Last Updated:

Liquidity Market Model, Part 1

wtl
wtl Liquidity

In modern electronic markets, liquidity is self-organized, in the sense that any agent, market maker, participant can choose, at any instant of time, to either provide liquidity or consume liquidity.

Market participants provides liquidity by placing Limit Orders or they consume liquidity by Market Orders.

The liquidity model applies to all timeframes. It is easier to explain liquidity on the lowest level possible which is the order book.  The limit order book is the place where all buyers and sellers meet and where the auction takes place. It is basically the entire supply and demand.

If you understand the liquidity model, you will understand that the market is rising because of a lack of sell side liquidity and NOT because buyers are jumping into the market.

Let’s start with an common example.

Don't Trade the news 

Every trader should know this simple truth: “Don’t trade the news!“ because news releases cause some pretty violent movements in price.

 

When, in this case NFP data, were released on Friday, market traded (1) 33.786 contracts within a time frame of 10 min. Price jumped up for 25 points!

There were 2 other events with much bigger volume traded.

(2) At 9:30am 40.435 contracts traded and market moved for only 6 points and at 4:00pm (3) there were 75.471 contracts traded and the price moved 7,5 points.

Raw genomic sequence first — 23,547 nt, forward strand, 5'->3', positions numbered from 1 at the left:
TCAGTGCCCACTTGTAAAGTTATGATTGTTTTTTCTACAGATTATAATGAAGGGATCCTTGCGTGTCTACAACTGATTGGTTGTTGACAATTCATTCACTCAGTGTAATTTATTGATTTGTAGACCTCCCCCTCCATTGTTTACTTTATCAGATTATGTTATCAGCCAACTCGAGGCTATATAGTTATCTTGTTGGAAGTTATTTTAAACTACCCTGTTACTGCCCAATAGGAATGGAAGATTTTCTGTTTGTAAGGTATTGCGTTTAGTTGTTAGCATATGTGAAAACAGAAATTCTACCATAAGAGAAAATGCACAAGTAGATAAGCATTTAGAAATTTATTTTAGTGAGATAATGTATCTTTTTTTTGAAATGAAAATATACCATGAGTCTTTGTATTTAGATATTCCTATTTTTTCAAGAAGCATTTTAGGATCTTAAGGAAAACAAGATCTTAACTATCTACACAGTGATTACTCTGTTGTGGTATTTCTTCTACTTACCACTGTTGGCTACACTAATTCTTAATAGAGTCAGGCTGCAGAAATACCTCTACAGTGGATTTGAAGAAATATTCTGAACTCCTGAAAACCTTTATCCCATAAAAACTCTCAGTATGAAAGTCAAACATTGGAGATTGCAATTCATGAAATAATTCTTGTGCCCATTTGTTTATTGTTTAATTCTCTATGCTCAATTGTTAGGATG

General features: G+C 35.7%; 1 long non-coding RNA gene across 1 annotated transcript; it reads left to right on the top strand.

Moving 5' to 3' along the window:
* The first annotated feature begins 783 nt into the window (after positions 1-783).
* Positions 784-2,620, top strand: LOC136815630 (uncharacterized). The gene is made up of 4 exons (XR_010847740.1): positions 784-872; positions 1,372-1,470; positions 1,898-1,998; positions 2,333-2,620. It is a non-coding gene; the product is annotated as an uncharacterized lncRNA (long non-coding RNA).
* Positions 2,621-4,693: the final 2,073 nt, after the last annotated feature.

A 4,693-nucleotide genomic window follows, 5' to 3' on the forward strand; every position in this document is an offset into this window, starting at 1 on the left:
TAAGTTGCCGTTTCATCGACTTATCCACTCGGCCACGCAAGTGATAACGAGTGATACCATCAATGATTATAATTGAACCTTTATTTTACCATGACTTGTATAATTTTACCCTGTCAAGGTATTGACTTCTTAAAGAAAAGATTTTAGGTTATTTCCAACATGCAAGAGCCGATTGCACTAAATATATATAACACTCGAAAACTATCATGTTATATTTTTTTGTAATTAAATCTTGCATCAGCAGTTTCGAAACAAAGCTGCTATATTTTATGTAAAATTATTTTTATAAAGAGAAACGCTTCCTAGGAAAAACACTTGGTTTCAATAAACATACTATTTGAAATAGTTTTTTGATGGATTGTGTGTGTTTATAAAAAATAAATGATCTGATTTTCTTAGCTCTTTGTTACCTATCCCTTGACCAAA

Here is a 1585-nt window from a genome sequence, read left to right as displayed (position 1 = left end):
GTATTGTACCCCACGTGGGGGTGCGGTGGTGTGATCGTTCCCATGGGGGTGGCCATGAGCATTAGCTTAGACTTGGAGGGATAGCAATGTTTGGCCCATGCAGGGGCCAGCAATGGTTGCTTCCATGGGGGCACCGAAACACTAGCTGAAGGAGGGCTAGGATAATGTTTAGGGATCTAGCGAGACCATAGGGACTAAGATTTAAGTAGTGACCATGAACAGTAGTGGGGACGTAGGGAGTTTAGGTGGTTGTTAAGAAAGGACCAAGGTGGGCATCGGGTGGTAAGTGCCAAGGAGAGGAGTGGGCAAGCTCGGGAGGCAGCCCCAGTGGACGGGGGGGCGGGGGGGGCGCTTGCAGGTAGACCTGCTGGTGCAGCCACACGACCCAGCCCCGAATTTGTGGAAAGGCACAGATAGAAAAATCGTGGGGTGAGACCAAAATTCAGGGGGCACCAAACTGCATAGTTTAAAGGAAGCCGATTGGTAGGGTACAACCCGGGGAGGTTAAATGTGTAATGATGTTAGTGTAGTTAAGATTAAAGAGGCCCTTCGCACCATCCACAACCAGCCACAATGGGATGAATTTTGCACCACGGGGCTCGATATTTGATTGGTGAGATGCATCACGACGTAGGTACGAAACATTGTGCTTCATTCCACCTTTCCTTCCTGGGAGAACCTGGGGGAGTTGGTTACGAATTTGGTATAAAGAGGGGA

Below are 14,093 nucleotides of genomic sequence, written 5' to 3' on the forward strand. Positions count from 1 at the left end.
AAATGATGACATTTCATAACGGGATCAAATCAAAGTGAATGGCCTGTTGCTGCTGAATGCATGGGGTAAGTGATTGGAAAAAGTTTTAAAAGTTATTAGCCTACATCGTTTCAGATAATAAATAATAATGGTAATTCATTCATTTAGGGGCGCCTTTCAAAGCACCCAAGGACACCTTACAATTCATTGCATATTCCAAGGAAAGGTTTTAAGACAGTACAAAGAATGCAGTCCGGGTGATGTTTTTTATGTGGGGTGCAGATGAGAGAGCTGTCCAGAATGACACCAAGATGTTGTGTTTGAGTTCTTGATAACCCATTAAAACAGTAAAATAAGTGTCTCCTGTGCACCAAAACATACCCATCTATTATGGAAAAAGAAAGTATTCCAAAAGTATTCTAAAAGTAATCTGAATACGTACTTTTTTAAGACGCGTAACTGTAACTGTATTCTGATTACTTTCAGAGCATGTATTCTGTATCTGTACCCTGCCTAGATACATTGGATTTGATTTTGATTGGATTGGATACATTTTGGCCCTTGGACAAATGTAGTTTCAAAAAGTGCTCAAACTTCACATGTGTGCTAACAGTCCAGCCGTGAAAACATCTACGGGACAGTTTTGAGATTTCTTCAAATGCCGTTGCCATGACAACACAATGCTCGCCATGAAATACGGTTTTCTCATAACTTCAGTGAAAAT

The reason for the first big move is caused by lack of liquidity. This makes such moves so large.

Conclusion: Traded volume is only a part of the whole picture. It is liquidity or lack of liquidity that causes such big moves.

What is liquidity?

Imagine for a minute that the market is a hi-rise building. Price can rise up when the ceiling is broken and it can move down when the floor is broken. The market does have a ceiling above and a floor below. This is in the form of limit orders and this is what we refer to when we talk of "liquidity". In the market some floors/ceilings are thicker than others and some are thinner than others.

Something needs to "eat" these ceilings for price to move up. The eater of liquidity is called a "market order". When someone submits a market order to the market it eats some liquidity and makes that floor/ceiling a little bit thinner. To trade a market you either need to provide liquidity (limit order) or consume liquidity (market order).

This is what causes price moves. You will often hear people say "price moves up when there are more buyers than sellers". This is impossible. The markets are a mechanism for matching buyers and sellers. If there is no seller, you will not be buying anything. The markets move up because buy market orders consumed seller liquidity at a price level. The next buy market orders will eat the liquidity at a higher price.

The numbers of contract bought = the number of contracts sold.

Visual presentation of a Limit Order Book: 

Ceiling Floor Example
Ceiling  / Floor Example

Presentation of market data in a Limit Order Book: 

LOB
Limit Order Book Market Data presentation

 Continued on Liquidity, Part 2

 

Comments